Russian Arctic Seaports Expand Activity Despite War in Ukraine

The most important issue on today’s agenda is the fulfillment of President Putin’s instructions to increase shipping volumes on the Northern Sea Route to 80 million tons by the year 2024.”

According to the excerpted article from Norway-based The Barents Observer,despite fighting in Ukraine and sanctions by the West, Russia continues to strongly push the expansion of the Northern Sea Route’s capacity. Most notably, the accompanying article notes that Russia seeks to expand from a shipment of 34 million tons of goods in 2022 to a projected 80 million tons by 2024. It also notes that Russia has set a target of implementing the construction of 41 new cargo vessels by 2030. In the past, President Putin has set increased shipping goals for the Northern Sea Route and, officially, they have been met. Yet, given the significantly ambitious increase from 34 million metric tons to 80 million metric tons, we do not know what goods are being shipped and who the customers are. Today, much of the Northern Sea Route shipping goes east to the Russian Far East and China; it also remains the case that many non-European countries are ready to expand trade with Russia regardless of its invasion of Ukraine. In terms of what will get shipped, given Russia’s natural resources and the never-ending need for sources of energy, much of this cargo will be liquified natural gas (LNG), coal, oil, timber, and processed metals. Grain shipments by barge up the Lena River to the Arctic Ocean and on to China have already been accomplished at a cheaper rate than rail. Still, it may be the case that the new proposed capacities might exceed demand. Annual increases of two to four million metric tons are achievable, but an increase to of the likes projected here would be unprecedented. If accomplished, though, any increase in shipping capacity could help Russia offset export losses due to ongoing sanctions.


Atle Staalesen, “Moscow assures it will not lower ambitions in Arctic,” The Barents Observer (independent Norwegian news site in Russian and English currently blocked in Russia), 13 February 2023.

“The most important issue on today’s agenda is the fulfillment of President Vladimir Vladimirovich Putin’s instructions to increase shipping volumes on the Northern Sea Route to 80 million tons by the year 2024,” Russian Deputy Prime Minister YuriTruter said as he on the 11th of February opened a meeting in the State Commission on Arctic Development.

In the room were representatives of key federal ministries, regional governments, and state companies. Western sanctions have caused certain difficulties in reaching the president’s objectives, the high-ranking government official admitted. But investment projects in the Arctic are still proceeding according to plans, he assured the group.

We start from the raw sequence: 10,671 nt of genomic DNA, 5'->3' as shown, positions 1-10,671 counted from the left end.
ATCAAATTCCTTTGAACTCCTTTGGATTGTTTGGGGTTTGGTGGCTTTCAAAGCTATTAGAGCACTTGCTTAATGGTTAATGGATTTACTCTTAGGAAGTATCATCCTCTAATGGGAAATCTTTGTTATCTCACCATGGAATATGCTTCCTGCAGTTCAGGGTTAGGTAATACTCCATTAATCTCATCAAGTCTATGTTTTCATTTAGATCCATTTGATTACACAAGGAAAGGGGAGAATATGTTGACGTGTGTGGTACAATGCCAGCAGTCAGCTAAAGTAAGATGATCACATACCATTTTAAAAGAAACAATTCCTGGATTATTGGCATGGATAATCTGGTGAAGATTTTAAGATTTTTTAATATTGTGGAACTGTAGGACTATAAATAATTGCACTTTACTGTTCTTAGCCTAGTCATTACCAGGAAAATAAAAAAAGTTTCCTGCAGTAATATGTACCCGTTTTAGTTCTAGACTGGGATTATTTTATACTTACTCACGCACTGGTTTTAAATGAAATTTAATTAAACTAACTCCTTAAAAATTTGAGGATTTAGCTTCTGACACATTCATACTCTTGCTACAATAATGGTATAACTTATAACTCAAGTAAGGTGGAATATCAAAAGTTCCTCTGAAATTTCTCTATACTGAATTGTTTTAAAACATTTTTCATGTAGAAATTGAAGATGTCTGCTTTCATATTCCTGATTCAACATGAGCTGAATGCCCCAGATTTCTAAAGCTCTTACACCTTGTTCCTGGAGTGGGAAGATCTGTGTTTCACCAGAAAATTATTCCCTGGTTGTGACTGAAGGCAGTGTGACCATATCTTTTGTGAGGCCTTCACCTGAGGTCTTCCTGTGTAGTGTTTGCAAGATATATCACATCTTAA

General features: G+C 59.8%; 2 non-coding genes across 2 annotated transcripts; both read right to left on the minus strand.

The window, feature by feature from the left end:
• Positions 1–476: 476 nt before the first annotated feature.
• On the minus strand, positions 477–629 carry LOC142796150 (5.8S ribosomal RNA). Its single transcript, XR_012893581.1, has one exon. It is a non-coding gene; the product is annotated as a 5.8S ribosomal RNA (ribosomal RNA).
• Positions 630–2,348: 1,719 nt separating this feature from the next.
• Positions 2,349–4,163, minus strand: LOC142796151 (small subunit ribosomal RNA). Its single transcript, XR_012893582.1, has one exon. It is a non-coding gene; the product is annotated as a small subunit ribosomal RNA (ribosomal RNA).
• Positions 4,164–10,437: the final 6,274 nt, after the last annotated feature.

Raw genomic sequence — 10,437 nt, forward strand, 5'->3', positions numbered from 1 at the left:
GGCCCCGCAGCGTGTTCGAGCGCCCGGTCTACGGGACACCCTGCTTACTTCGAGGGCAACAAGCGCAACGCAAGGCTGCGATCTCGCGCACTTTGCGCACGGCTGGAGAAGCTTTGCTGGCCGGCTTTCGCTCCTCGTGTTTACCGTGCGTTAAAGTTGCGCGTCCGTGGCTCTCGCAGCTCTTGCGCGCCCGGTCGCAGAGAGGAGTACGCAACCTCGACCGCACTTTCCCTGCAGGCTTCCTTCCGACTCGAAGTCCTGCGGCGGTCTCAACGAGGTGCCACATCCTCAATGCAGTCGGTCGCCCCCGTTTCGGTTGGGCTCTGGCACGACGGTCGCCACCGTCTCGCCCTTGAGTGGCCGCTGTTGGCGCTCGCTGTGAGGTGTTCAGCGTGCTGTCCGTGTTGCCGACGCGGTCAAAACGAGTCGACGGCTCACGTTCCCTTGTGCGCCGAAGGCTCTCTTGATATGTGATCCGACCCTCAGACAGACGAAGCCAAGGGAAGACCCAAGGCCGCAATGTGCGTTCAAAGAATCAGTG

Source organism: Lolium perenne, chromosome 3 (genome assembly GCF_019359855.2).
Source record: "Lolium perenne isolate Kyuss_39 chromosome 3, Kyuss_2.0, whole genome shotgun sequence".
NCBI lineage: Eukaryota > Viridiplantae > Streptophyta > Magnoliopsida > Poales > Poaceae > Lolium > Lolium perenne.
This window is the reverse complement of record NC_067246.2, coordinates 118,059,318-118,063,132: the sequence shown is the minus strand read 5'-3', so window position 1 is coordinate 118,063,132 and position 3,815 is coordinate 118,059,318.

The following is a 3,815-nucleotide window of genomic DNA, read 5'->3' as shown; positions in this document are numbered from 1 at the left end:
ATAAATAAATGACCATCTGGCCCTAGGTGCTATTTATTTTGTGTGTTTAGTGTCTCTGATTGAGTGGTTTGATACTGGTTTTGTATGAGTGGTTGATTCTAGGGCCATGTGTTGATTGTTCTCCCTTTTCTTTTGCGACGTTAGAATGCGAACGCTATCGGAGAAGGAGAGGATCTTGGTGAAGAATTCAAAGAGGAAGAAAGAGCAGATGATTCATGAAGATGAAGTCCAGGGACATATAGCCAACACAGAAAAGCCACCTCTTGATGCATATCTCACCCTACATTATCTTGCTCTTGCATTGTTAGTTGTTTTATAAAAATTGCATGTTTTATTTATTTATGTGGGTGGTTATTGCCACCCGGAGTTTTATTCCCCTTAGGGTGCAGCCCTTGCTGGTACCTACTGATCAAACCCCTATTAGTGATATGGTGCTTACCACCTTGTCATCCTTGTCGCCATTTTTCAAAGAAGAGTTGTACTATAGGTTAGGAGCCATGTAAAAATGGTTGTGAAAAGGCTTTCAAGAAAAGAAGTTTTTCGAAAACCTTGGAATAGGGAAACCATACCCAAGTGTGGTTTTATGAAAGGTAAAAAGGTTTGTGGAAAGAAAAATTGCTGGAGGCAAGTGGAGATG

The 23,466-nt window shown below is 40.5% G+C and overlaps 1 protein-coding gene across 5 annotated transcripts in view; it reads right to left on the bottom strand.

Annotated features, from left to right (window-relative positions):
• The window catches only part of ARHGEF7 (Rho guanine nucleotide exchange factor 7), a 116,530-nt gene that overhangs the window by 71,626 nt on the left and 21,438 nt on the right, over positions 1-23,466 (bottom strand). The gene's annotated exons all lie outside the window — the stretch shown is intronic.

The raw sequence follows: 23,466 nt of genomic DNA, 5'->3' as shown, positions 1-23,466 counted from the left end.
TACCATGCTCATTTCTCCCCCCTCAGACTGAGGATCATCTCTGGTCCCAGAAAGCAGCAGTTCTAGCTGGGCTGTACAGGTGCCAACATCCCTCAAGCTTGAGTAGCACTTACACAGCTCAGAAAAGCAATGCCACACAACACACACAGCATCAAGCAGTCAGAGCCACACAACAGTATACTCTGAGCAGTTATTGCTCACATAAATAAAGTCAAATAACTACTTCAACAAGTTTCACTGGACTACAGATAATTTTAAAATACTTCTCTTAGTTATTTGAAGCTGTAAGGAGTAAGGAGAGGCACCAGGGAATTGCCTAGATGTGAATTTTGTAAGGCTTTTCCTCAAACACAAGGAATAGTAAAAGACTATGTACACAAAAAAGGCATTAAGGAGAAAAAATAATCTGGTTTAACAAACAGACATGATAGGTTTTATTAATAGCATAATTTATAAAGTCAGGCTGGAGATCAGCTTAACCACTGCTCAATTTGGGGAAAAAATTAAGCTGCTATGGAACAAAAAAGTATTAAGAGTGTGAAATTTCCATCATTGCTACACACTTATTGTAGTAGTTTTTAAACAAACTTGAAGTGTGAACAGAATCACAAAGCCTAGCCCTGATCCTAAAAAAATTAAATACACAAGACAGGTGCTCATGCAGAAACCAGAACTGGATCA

In 2022, a total of 34 million tons of goods was shipped on the route. “It is a good result,” Trutnev underlined, and explained that the original plan for the year was only 32 million tons.

Despite the war against Ukraine and the severe economic hardships facing the country, the Northern Sea Route remains a top priority for the Russian government.

The cabinet headed by Premier Mikhail Mishustin continues to aim for an unprecedented boost in Arctic shipping, and the ambitions outlined in the federal” Plan on the development of the Northern Sea Route” as adopted in August 2022 remains intact.

The document says shipping on the route is to increase to 80 million tons in 2024 and later to 150 million tons in 2030 and 220 million tons in 2035.

In order to reach the target, a total of 41 new cargo vessels must be built by 2030, the leader of the Arctic Commission argued in last week’s meeting. Trutnev also underlined that the goods capacity of seaports along the Northern Sea Route will increase to 36 million tons in 2023 and to 83 million tons in 2024.

Behind the port development stands nuclear power company Rosatom, that in 2022 completed the construction of the Utrenneye terminal in the Gulf of Ob. In 2024, Rosneft’s Sever Bay terminal will stand ready on the coast of the Kara Sea, and the same year — the nearby new coal terminal of the Severnaya Zvezda.

But there are looming financial troubles in the horizon. “I do not exclude that we will have to find new solutions to financing the operations, so that there appears no deficit of funds in any phases of development,” Trutnev told his commission colleagues.And despite the dramatic increase in federal deficit, the government official underlined that the state is ready to offer support. “If one of the companies will not have financing, that does not mean that it will be abandoned, [but] we must help,” Trutnev said.